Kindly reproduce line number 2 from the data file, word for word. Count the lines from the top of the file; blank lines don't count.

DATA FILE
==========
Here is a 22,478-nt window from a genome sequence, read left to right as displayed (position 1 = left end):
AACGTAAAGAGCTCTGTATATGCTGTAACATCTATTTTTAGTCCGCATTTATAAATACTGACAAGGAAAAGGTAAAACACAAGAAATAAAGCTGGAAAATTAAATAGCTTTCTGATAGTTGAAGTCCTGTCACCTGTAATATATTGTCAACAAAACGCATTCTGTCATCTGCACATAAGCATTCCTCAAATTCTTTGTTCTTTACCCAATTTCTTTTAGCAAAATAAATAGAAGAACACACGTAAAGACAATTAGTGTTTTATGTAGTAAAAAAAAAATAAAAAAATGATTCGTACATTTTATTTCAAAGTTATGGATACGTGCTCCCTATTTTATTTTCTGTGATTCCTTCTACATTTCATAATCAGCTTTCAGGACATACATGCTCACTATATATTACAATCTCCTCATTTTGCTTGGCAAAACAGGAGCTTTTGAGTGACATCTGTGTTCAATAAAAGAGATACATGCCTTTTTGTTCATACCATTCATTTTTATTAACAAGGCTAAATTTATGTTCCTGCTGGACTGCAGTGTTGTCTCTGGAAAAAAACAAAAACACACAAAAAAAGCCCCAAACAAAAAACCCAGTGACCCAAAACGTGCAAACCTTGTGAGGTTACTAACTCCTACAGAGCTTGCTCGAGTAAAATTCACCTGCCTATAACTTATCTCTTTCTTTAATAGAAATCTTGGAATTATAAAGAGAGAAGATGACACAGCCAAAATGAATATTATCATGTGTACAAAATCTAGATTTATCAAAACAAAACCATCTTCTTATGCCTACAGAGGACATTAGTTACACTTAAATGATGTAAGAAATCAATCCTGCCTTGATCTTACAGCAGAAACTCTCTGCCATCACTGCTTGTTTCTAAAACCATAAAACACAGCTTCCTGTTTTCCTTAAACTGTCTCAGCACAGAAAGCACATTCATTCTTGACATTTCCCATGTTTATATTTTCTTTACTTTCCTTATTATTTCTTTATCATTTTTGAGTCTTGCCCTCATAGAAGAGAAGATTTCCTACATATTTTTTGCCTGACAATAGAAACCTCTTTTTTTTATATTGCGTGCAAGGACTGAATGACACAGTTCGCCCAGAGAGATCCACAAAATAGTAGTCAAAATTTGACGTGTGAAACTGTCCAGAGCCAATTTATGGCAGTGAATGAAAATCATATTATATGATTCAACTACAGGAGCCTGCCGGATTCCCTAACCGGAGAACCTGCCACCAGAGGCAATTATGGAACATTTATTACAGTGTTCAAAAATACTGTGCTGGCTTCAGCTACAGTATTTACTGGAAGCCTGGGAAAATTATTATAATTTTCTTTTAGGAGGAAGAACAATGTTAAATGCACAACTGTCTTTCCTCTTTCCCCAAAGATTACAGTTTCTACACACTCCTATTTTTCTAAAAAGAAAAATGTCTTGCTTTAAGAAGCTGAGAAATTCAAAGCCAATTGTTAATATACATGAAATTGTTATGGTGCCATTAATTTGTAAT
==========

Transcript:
AACGTAAAGAGCTCTGTATATGCTGTAACATCTATTTTTAGTCCGCATTTATAAATACTGACAAGGAAAAGGTAAAACACAAGAAATAAAGCTGGAAAATTAAATAGCTTTCTGATAGTTGAAGTCCTGTCACCTGTAATATATTGTCAACAAAACGCATTCTGTCATCTGCACATAAGCATTCCTCAAATTCTTTGTTCTTTACCCAATTTCTTTTAGCAAAATAAATAGAAGAACACACGTAAAGACAATTAGTGTTTTATGTAGTAAAAAAAAAATAAAAAAATGATTCGTACATTTTATTTCAAAGTTATGGATACGTGCTCCCTATTTTATTTTCTGTGATTCCTTCTACATTTCATAATCAGCTTTCAGGACATACATGCTCACTATATATTACAATCTCCTCATTTTGCTTGGCAAAACAGGAGCTTTTGAGTGACATCTGTGTTCAATAAAAGAGATACATGCCTTTTTGTTCATACCATTCATTTTTATTAACAAGGCTAAATTTATGTTCCTGCTGGACTGCAGTGTTGTCTCTGGAAAAAAACAAAAACACACAAAAAAAGCCCCAAACAAAAAACCCAGTGACCCAAAACGTGCAAACCTTGTGAGGTTACTAACTCCTACAGAGCTTGCTCGAGTAAAATTCACCTGCCTATAACTTATCTCTTTCTTTAATAGAAATCTTGGAATTATAAAGAGAGAAGATGACACAGCCAAAATGAATATTATCATGTGTACAAAATCTAGATTTATCAAAACAAAACCATCTTCTTATGCCTACAGAGGACATTAGTTACACTTAAATGATGTAAGAAATCAATCCTGCCTTGATCTTACAGCAGAAACTCTCTGCCATCACTGCTTGTTTCTAAAACCATAAAACACAGCTTCCTGTTTTCCTTAAACTGTCTCAGCACAGAAAGCACATTCATTCTTGACATTTCCCATGTTTATATTTTCTTTACTTTCCTTATTATTTCTTTATCATTTTTGAGTCTTGCCCTCATAGAAGAGAAGATTTCCTACATATTTTTTGCCTGACAATAGAAACCTCTTTTTTTTATATTGCGTGCAAGGACTGAATGACACAGTTCGCCCAGAGAGATCCACAAAATAGTAGTCAAAATTTGACGTGTGAAACTGTCCAGAGCCAATTTATGGCAGTGAATGAAAATCATATTATATGATTCAACTACAGGAGCCTGCCGGATTCCCTAACCGGAGAACCTGCCACCAGAGGCAATTATGGAACATTTATTACAGTGTTCAAAAATACTGTGCTGGCTTCAGCTACAGTATTTACTGGAAGCCTGGGAAAATTATTATAATTTTCTTTTAGGAGGAAGAACAATGTTAAATGCACAACTGTCTTTCCTCTTTCCCCAAAGATTACAGTTTCTACACACTCCTATTTTTCTAAAAAGAAAAATGTCTTGCTTTAAGAAGCTGAGAAATTCAAAGCCAATTGTTAATATACATGAAATTGTTATGGTGCCATTAATTTGTAAT